Infertility is caused by stress.
Infertility is a medical condition. Lowering stress is always a good idea, but lowering stress won’t heal your infertility any more than it will heal diabetes or a broken arm. You would never tell someone with arthritis to “just relax” to be healed. Though ineffective and nonsensical, this advice is very common with infertility. Relaxing won’t increase sperm count or motility. Relaxing won’t improve egg health or tube function.
You don’t need to worry about your reproductive health until you are older or ready to start a family.
Reproductive health is an aspect of your overall health. Disease in these organs can affect your day-to-day life. Yet, it can often be ignored or overlooked until a man or woman is ready to start a family.
An accurate assessment of your reproductive health can bring many benefits that are unrelated to family planning. My quality of life would have improved had I sought the aid of reproductive professionals early into maturation. For example, I would have known the source of chronic pain and a weakened immune system. I might have made different lifestyle choices such as changing my diet, taking different medications, and increasing or lowering my physical activity.
In addition, fertility issues can take time to resolve. Knowing about infertility early on allows individuals time to prepare and plan. One person might save money for needed treatments. Another might formulate a more realistic family planning timeline. In some cases, early intervention may even lessen the severity of a fertility condition.
Infertility and its effects go away after you become a parent.
Infertility is more than childlessness. Infertility can an affect your life even after you are a parent. You may have limited options for giving your children siblings. You may grieve the difficult road. You may feel the loss of not building your family via a “natural,” unaided, or uncomplicated conception and pregnancy. You may have ongoing stress from infertility related expenses. You might have diseases with ongoing physical and emotional symptoms.
Infertility is a female issue.
It takes two to tango. Perhaps this myth is still making the rounds because women are the ones to actually experience pregnancy. Regardless, a healthy male reproductive system is still half of the equation needed to produce a viable pregnancy. The Mayo Clinic says that male infertility plays a role in up to half of all couples who experience infertility. You can learn more about male factor infertility here.
You’ll get pregnant after you adopt.
To refer back to myth number one, infertility is a medical condition. Adoption is not a medical intervention, and so it has zero impact on reproductive health.
I actually did find out I was pregnant shortly after I was matched to adopt. Stories like mine are very, very rare, but they seem more common because interesting stories are well circulated. People often attribute my long-awaited successful conception to the timing of my adoption. In reality, my pregnancy was the result of a successful surgery, the right fertility drugs, and years of working with multiple medical professionals.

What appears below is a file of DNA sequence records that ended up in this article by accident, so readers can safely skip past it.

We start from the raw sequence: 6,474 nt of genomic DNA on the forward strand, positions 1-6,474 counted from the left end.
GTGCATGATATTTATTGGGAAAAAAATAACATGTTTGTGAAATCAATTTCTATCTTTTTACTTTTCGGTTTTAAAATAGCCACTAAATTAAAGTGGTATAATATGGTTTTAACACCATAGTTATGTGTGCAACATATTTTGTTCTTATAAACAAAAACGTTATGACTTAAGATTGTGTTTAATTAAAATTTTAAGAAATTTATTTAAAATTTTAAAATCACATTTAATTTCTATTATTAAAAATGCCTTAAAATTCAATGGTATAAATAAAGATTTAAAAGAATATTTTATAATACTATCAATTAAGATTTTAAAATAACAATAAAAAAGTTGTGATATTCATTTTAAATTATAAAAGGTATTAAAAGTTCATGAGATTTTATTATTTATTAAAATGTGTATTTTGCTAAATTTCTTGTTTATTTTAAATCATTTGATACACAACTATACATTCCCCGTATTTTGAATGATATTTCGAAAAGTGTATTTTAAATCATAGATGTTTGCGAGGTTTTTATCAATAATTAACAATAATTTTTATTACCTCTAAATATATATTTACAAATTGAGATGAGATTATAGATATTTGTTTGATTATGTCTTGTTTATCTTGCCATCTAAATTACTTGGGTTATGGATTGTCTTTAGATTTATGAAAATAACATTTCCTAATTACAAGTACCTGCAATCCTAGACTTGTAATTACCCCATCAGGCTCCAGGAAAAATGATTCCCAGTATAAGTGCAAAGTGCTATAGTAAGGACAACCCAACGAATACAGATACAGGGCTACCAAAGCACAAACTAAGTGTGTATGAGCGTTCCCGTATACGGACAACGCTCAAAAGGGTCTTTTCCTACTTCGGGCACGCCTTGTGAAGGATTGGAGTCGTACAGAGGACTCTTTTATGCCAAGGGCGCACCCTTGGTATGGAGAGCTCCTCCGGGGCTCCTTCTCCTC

I feel that both events are cheapened when others invent a cause and effect relationship between my adoption experience and my pregnancy. We didn’t adopt to become somehow magically pregnant. We felt that both adoption and fertility treatments were wonderful ways to build our family, so we pursued both options simultaneously. Both experiences were hard fought and heartfelt.
Infertility is isolating.
Infertility can definitely be isolating. Yet it can also initiate opportunities for connection. The result is often in our actions and our response to the actions of others.
My infertility brought me greater connection in a plethora of ways. Through a common affliction I made friends outside of my religious, political, and socioeconomic circles. I felt validation and empathy through online and in-person support groups. Some of my existing relationships were strengthened when friends and family responded to my pain with offers of aid and comfort. I felt included when neighbors invited me, a childless woman, to socialize while their children played at the park.
Perhaps more importantly, my experience provided me with a greater ability to look outside myself and empathize with others who may have been hurting.
Everyone with infertility has the same experience.
Infertility is defined as being unable to achieve conception after one year of frequent unprotected intercourse. This definition includes a wide range of circumstances and medical conditions. Some couples may become pregnant after 13 months with a relatively small medical intervention. Others have literally zero chance of ever producing biological offspring. Everyone has a different experience. This is wise to remember when relating or listening to stories of your Aunt’s infertile neighbor who tried a certain intervention and became pregnant.
Aside from differences in timelines and diagnoses, there are also large differences in emotional responses to infertility. Even your partner’s reaction may vary greatly from yours. In my opinion, emotional support is just as important as medical support. Infertility can produce many opposing yet appropriate and “normal” emotional responses.